D - Don't be afraid to fail. Lately I've seen many articles and corporate leaders talking about the benefits of failure, and I find this extremely encouraging. People are finally opening up and dispelling the notion that successful people do not make mistakes. It's really about changing the framework and definition of what it means to fail. Do I succeed at everything I attempt? No. Do I get every job or project I put my name in for? Not even close (which is probably a good thing). Do I view these as failures? Honestly, no. I get excited to learn new lessons about myself and those around me, and then I find ways to incorporate those lessons into how I handle future situations. The most important part is to recognize when something is failing as quickly as possible and nip it in the bud. It's the idea of failing fast. You don't have to succeed at everything, but you don't want to waste your precious time continuing to do something that clearly isn't working. Failing is opportunity to learn, and you'll get great stories out of these experiences. If your fear of failure stops you in your tracks, remember the wise words of Nelson Mandela: "I learned that courage was not the absence of fear, but the triumph over it."
A - Adapt to change. Another quote that I love is about how it's not important what happens in your life, but how you react. Things won't always go your way, but you can turn that situation around to your advantage. I don't think everything happens for a reason, but I do think you can learn from everything that happens (can you tell I'm big on learning?). Becoming more flexible is a great skill to have, one that I am currently working on in myself. You can learn to think on your feet and come up with new solutions quickly, and more importantly, you can maintain a good attitude even when things don't go your way. This is definitely something I have struggled with. I like to be very organized and in control, and I haven't always taken changes in my plans well. I still get upset or flustered when things don't go my way, but I am much better at thinking through the situation quickly, deciding if I need to put my foot down and stick to my guns, and adapting to the situation if it makes more sense. This skill has helped me get ahead in terms of being a good resource for solving problems quickly and not throwing a fit when I encounter obstacles. You may even find new interests, passions, or skills you didn't know you had when you are thrown into a new situation.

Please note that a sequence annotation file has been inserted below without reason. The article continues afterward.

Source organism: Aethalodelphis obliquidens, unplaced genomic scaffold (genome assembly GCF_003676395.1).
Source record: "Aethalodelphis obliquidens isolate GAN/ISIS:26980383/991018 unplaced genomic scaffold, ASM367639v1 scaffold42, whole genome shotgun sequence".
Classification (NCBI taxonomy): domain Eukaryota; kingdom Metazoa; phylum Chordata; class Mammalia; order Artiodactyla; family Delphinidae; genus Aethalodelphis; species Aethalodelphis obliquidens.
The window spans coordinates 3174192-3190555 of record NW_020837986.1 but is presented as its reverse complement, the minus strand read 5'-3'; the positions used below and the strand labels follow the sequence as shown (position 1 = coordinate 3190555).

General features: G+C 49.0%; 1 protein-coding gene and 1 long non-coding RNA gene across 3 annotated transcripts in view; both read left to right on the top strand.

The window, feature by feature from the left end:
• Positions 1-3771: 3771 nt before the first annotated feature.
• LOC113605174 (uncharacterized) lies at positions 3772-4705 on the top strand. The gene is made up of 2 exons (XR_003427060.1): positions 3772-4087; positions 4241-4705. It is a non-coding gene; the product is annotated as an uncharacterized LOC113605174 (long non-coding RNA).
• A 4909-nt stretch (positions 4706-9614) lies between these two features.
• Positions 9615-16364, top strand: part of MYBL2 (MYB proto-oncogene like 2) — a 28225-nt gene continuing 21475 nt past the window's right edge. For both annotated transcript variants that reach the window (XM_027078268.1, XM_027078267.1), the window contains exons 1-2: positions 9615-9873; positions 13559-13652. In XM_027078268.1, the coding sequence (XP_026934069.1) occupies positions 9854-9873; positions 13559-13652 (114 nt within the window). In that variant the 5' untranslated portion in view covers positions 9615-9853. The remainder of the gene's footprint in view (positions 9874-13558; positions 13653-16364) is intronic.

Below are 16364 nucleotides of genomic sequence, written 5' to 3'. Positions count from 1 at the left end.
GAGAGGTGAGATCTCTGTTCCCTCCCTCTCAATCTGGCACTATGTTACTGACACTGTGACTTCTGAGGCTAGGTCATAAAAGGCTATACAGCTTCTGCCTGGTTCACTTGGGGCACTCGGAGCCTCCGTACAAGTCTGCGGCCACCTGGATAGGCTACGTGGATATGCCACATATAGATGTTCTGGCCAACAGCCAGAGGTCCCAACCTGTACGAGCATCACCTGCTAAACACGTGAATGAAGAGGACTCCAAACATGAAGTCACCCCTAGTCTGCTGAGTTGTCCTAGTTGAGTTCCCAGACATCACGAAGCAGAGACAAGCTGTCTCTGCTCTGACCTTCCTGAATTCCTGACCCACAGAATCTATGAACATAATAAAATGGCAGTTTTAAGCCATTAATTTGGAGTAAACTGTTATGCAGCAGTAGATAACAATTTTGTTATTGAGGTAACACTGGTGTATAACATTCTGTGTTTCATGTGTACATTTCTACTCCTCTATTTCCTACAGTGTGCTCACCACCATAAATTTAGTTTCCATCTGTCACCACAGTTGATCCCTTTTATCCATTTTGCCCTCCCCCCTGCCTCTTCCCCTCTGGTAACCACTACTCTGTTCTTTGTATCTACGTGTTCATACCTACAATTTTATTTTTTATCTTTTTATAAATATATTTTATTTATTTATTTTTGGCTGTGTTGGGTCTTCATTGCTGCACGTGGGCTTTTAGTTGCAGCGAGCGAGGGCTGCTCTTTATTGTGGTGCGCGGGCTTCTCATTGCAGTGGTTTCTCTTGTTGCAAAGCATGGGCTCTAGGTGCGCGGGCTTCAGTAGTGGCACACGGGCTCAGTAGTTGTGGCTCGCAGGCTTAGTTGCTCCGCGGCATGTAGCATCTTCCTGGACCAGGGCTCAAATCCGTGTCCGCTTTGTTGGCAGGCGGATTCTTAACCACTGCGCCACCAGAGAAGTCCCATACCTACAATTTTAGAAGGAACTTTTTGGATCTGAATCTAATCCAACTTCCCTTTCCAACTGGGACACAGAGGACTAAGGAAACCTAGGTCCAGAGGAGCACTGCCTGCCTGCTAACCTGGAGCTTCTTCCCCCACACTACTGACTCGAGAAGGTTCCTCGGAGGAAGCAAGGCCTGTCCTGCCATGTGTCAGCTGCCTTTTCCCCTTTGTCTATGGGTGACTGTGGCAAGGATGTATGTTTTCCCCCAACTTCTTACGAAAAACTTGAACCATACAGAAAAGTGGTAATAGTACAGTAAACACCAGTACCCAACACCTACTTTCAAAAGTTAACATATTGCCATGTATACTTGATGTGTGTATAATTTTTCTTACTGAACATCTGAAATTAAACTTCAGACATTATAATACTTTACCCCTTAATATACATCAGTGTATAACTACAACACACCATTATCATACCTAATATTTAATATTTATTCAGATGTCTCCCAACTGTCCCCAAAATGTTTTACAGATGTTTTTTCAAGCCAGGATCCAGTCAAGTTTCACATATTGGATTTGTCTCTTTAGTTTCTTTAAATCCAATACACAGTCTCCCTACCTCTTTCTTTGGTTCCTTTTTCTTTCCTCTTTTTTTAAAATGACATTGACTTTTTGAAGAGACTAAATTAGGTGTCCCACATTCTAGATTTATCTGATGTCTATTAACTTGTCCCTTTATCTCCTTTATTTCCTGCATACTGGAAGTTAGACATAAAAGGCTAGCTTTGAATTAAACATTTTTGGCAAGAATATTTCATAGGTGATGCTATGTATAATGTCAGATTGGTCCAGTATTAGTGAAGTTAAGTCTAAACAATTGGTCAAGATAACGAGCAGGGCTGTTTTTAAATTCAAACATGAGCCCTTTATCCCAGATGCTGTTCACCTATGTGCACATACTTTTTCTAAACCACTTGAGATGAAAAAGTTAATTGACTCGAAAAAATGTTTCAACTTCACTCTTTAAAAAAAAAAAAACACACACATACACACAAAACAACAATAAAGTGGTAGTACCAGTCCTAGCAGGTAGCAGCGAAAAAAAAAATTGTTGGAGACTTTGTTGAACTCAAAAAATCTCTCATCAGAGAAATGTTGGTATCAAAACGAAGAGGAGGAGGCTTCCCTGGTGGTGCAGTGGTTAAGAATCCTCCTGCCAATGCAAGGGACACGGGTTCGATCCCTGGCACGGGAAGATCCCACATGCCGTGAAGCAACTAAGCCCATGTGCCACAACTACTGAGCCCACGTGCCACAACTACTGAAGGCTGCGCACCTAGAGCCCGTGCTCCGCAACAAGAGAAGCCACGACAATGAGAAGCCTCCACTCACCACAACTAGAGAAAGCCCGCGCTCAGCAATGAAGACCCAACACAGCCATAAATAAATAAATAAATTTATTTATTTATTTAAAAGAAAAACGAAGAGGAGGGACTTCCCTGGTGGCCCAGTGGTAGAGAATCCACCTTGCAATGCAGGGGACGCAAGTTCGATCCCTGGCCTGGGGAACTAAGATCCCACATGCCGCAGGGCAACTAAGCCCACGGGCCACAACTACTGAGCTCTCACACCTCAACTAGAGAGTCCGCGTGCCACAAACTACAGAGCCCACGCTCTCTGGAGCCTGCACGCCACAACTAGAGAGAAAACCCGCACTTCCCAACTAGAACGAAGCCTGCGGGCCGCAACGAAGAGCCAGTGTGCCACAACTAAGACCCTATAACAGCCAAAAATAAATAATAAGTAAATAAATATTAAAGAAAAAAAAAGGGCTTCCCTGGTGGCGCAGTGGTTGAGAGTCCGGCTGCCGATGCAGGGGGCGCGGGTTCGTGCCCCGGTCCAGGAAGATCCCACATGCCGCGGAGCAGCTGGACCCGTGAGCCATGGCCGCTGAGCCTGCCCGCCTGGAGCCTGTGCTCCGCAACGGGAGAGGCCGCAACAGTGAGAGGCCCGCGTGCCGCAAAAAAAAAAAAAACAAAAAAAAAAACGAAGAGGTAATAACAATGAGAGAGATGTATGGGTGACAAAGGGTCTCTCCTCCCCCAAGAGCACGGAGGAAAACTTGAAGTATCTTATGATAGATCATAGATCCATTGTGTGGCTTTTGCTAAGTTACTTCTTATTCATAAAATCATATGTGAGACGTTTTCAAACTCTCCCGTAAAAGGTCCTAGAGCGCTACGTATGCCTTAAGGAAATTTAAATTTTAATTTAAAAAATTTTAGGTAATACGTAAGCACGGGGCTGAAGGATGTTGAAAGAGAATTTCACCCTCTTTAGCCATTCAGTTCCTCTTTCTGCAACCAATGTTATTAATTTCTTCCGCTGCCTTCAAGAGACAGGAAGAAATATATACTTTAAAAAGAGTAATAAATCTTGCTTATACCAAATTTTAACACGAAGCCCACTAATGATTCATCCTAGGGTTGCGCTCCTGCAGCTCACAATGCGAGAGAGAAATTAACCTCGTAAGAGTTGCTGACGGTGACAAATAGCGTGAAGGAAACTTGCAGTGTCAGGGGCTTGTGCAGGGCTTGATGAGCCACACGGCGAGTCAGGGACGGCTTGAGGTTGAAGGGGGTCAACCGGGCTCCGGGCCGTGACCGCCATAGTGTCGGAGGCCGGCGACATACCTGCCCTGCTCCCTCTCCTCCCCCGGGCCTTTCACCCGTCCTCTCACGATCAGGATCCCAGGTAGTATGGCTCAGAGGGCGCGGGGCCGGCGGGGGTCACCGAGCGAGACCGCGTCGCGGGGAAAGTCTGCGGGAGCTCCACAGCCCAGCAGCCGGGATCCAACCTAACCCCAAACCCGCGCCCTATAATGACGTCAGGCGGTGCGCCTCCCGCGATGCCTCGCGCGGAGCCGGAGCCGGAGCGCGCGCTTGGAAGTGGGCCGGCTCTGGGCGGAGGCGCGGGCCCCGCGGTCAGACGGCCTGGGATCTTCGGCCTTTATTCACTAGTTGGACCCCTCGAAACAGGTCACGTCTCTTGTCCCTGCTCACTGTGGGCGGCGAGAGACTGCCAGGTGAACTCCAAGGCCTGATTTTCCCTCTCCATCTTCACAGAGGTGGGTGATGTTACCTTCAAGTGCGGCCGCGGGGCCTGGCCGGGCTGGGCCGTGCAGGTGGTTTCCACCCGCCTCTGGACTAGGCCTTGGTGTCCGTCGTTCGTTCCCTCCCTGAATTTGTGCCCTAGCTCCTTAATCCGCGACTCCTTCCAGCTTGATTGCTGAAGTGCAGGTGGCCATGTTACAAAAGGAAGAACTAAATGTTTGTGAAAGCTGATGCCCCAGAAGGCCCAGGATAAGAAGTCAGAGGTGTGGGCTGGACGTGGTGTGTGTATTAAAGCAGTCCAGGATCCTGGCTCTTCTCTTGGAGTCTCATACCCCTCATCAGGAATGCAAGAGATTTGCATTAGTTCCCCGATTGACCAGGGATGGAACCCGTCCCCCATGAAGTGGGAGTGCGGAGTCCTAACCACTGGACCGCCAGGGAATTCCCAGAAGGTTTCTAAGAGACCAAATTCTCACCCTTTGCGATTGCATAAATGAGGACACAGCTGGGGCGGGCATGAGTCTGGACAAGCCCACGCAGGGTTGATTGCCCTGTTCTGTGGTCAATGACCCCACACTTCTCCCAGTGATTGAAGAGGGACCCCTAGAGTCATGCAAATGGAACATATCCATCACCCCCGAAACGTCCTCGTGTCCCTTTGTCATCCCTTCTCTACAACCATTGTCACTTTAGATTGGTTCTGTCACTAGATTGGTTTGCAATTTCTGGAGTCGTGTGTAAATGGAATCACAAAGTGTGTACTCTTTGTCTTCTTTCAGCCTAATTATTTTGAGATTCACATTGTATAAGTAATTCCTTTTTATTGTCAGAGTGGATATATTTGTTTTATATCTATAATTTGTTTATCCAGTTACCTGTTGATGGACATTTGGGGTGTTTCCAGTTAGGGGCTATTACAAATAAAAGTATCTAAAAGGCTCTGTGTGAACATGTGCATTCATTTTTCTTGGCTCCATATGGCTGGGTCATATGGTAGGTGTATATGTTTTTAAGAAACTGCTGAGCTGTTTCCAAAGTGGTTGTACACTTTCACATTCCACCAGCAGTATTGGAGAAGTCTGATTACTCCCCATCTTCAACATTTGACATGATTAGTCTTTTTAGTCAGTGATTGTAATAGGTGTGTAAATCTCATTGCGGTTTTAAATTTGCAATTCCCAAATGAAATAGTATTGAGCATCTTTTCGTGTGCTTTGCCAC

There you have it: My tried and true steps to learning new skills and developing your passions. It is certainly an incremental process that takes time, but I have learned how to pivot in small ways along the journey, which has helped point me in the right direction. By taking some small action every single day, the task of changing your life becomes much easier. And with these steps, it's hard to make the common excuses of no time or money. Spend 20 minutes and $0.00 each day and you will begin to make noticeable progress. You just have to take the first step.